Niels Postma (37) resigned last year to focus fully on his promising startup Tapp.online. In the midst of a corona crisis, with two young children and a baby. The Frisian entrepreneur - who sends his "intelligent paper" into the world from his attic room in Joure - likes to explain why he went for entrepreneurship.
In many businesses, the original drives fade into the background over time. With starting entrepreneurs, the drive is still brand new, as it is with Niels. He regularly asks himself and others the question: what would you do if money did not play a role? 'Because money has become a driving force that drowns out what really matters,' states the founder of Tapp.online.'Sure, money makes things possible, but at the core it's about the possibilities. What do you want to do? What do you want to contribute? That's what I want to focus on. By asking myself how I can use my ideas and talents. Not playing it safe, but doing what makes me happy and makes the world a little better. And if I can add value, the money will probably follow.
Internet of things
Niels speaks from confidence in his business: 'intelligent paper' that can be added as labels to products that go around the world and from which customers can generate useful data. 'It started with incorporating an NFC chip (near field communication, as in contactless payment, ed.) in leaflets, posters and product labels, for example,' says Niels. 'Useful for marketing purposes, to convey information and to gain insight into the extent to which that succeeds. Integrating that chip in paper turned out to be a wonderful basis, but the next step really completed the circle: adding sensors that measure transport conditions - such as temperature, humidity or shock intensity - including a link to a supporting data platform. That's how you bring the Internet of Things to places you wouldn't otherwise go. In paper, instead of the polluting plastic in which existing data loggers are often incorporated.'
Working sustainably and circularly is one of the biggest drivers behind Niels' business. 'With three children, I am more aware than ever of the future. And I'm not alone in that. The call to take better care of our planet is growing and companies are moving with it. With my intelligent paper and cardboard, I can make a contribution. Because it is recyclable and also because the material is increasingly extracted from agricultural waste, instead of trees. The chip, sensors and printed mini-batteries that I put in the paper are minuscule and, like staples, fine for recycling. That's quite a step forward compared to plastic loggers that end up in waste incineration in many countries.'
How did Niels come up with this idea? 'By chance,' explains the entrepreneur. 'After law school, I realized that I am not a person to lock myself in an office sixty hours a week. But what then? I joined my parents in the business, who had just sold their physical store to bet on an online culishop with sustainable products. Unfortunately, that went under during the period of the banking crisis. Then friends of my parents asked if I wanted to join them in the printing business, with the intention of taking over the company after their retirement. A completely new world for me. I soon discovered that a traditional print shop is not future-proof. Meanwhile, however, I was completely captivated by paper, and that drive brought a surprising turn of events.'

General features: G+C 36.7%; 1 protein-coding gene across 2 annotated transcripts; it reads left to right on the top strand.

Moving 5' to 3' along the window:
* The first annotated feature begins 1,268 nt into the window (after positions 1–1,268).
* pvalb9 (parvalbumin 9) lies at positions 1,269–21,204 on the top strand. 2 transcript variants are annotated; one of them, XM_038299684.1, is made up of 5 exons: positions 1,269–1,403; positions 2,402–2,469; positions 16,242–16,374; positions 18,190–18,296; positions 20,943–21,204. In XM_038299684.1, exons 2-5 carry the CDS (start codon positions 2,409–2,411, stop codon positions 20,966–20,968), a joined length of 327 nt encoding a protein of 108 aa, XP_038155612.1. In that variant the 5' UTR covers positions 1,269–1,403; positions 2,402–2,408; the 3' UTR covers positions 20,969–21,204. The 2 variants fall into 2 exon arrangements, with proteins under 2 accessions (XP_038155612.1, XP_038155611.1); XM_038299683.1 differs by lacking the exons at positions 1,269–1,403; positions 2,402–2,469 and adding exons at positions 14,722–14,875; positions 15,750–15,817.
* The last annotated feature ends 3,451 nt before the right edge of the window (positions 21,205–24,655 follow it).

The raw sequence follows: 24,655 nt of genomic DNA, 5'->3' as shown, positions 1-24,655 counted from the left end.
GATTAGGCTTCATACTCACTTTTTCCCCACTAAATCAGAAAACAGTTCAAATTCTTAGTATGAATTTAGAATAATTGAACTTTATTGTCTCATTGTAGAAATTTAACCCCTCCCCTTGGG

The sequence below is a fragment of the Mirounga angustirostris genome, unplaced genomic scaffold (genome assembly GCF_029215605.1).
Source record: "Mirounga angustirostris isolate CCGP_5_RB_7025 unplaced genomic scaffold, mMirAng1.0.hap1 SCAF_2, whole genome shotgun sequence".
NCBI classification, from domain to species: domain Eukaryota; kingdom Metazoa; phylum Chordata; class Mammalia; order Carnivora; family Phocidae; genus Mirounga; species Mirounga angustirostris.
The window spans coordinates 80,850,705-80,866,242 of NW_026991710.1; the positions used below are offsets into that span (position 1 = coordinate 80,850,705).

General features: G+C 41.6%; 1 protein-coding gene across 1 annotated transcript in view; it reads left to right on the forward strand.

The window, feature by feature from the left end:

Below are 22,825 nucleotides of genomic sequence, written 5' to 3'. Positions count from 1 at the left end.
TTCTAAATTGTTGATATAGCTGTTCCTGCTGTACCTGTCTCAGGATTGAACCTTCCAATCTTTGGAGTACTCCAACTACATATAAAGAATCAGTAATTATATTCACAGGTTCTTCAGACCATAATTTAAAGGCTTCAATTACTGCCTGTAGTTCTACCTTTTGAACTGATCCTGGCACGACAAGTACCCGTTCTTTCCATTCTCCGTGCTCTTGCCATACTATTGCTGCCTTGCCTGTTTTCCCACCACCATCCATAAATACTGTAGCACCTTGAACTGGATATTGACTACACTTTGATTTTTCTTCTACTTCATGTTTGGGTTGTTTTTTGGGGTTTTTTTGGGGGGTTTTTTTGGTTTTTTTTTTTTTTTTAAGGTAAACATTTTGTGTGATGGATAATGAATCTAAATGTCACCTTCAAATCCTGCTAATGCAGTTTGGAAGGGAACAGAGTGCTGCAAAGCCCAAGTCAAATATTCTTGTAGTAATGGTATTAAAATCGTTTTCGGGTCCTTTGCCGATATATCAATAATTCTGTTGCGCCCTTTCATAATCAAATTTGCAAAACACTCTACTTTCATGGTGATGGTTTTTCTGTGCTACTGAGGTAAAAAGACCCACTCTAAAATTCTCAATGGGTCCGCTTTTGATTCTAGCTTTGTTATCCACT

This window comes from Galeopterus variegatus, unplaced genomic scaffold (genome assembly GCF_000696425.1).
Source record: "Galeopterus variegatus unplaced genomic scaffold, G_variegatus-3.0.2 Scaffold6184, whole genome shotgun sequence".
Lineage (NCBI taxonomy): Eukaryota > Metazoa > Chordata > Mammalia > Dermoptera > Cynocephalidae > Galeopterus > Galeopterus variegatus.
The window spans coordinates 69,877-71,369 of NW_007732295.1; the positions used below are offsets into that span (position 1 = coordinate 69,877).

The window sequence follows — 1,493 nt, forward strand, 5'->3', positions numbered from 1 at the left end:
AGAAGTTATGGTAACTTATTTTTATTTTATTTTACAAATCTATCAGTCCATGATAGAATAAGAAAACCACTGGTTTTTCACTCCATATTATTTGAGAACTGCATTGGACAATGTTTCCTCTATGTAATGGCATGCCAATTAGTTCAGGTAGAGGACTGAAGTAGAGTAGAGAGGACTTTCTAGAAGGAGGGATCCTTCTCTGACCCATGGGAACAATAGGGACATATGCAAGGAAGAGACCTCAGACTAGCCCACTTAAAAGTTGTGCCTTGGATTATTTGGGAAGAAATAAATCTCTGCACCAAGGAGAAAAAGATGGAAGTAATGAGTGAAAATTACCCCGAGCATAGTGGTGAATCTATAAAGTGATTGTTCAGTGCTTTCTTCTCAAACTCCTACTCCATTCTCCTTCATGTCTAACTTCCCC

The more I studied paper, the more fascinated I became. Surely we can do more with a circular natural product? I wanted to reinvent paper, just as Tesla took the automobile to another level by adding technology, and just as Netflix shook up the entire world of film and television. The nerd in me - as a kid I already loved taking computers apart - started fiddling with paper and an NFC chip and voilà, that's how I arrived at intelligent paper. After a successful pilot at seed potato company HZPC, which supplies big bags of seed potatoes worldwide, I was asked whether I could also integrate sensors into the paper. And that succeeded. Right now, HZPC is doing another large pilot where sensors in the smart labels will map temperature fluctuations during transport. But the NFC chip also remains important: this allows buyers to read cultivation recommendations about the varieties on site with their smartphone, in their own language.'
The publicity surrounding the bigbag pilot has already led to requests from Australia, India and other countries. Niels was also invited to talk about his innovative product at CES, the world's largest tech trade show that took place online this year because of corona. 'Well, that corona crisis is unfortunate,' says Niels, 'but everything else adds up. My intelligent paper and accompanying data platform are a scalable concept that can have global impact. I am now working with one rock-solid programmer and want to build that into a powerful team. My focus is on the technology of the smart paper and for the production side I am working with partners. For a long time I thought: what am I good at? My strength turns out to be that I know a little bit about a lot and can cleverly link that to a very accessible circular product. Now that that is catching on, I really have the opportunity to make the world a little better with something that also makes me happy. That is what I wanted to do after my studies, but at that time I had no idea ...'.
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